In our four week course redesign institutes we worked through ways that faculty can replicate those important first five minutes of class where professors normally roam the classroom, ask students about their weekends, check in about progress on long-term assignments. Faculty solidified learning goals and then developed supporting assignments and activities that were high-impact and flexible, and able to pivot to an online environment, should that become necessary. And they developed clear communication strategies, building in those high-touch, high-impact moments of connection many of us lost last spring.
All of this is important because we know Luther students missed the Luther community dearly when we had to send them home last spring. We also know that students learn course content best when they feel valued, when their presence is noted and appreciated, and when their voices are heard and amplified. Intentionally creating moments for this to happen is of the utmost importance whatever the modality we will be teaching in this fall.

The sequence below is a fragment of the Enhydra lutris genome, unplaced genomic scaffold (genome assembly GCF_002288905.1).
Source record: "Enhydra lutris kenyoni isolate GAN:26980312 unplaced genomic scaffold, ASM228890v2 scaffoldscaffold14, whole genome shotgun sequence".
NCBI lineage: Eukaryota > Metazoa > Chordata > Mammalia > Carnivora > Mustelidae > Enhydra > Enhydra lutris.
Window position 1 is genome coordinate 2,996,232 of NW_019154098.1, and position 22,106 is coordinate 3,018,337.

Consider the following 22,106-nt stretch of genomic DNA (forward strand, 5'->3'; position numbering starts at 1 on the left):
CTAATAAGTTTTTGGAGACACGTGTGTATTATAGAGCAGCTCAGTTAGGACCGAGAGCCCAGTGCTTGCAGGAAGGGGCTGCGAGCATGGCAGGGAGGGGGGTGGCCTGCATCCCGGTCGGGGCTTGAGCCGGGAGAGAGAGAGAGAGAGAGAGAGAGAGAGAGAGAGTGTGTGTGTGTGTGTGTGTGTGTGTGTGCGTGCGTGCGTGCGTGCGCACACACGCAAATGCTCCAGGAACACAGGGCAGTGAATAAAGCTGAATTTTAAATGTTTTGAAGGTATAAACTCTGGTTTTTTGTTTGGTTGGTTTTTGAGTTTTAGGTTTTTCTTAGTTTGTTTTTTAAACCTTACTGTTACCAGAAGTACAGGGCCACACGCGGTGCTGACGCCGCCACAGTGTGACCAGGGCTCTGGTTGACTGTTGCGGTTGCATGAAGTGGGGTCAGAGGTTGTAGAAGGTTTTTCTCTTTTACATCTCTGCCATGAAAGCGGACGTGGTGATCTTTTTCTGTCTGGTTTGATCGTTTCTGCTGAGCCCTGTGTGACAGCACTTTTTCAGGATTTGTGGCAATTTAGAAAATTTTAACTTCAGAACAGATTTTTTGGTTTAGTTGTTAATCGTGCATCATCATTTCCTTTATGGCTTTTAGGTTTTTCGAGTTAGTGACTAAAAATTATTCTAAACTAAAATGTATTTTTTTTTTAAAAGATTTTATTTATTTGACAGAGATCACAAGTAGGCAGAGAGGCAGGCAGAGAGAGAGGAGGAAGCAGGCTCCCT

Don’t worry, the professors also figured out how to cover all the content that they need to. But during this semester, connection is going to come first. Learning will follow right behind.
After yoga last Wednesday, I logged back on my email, worked on a few documents and waited for the emergency emails to roll in. They didn’t. Things went pretty smoothly the first day of our first ever September Term in this strange new world. Faculty were ready and the students were overjoyed to be back at it, whether they are here in person or taking their September term courses online.
I’m not going to say that this semester is going to go perfectly, but I do believe that if we remember what is really at stake—creating community, fostering connections, and yes, covering some content—our students this year can thrive. They’ll certainly have stories to tell and experiences to share, albeit ones that no one could have imagined this time last year.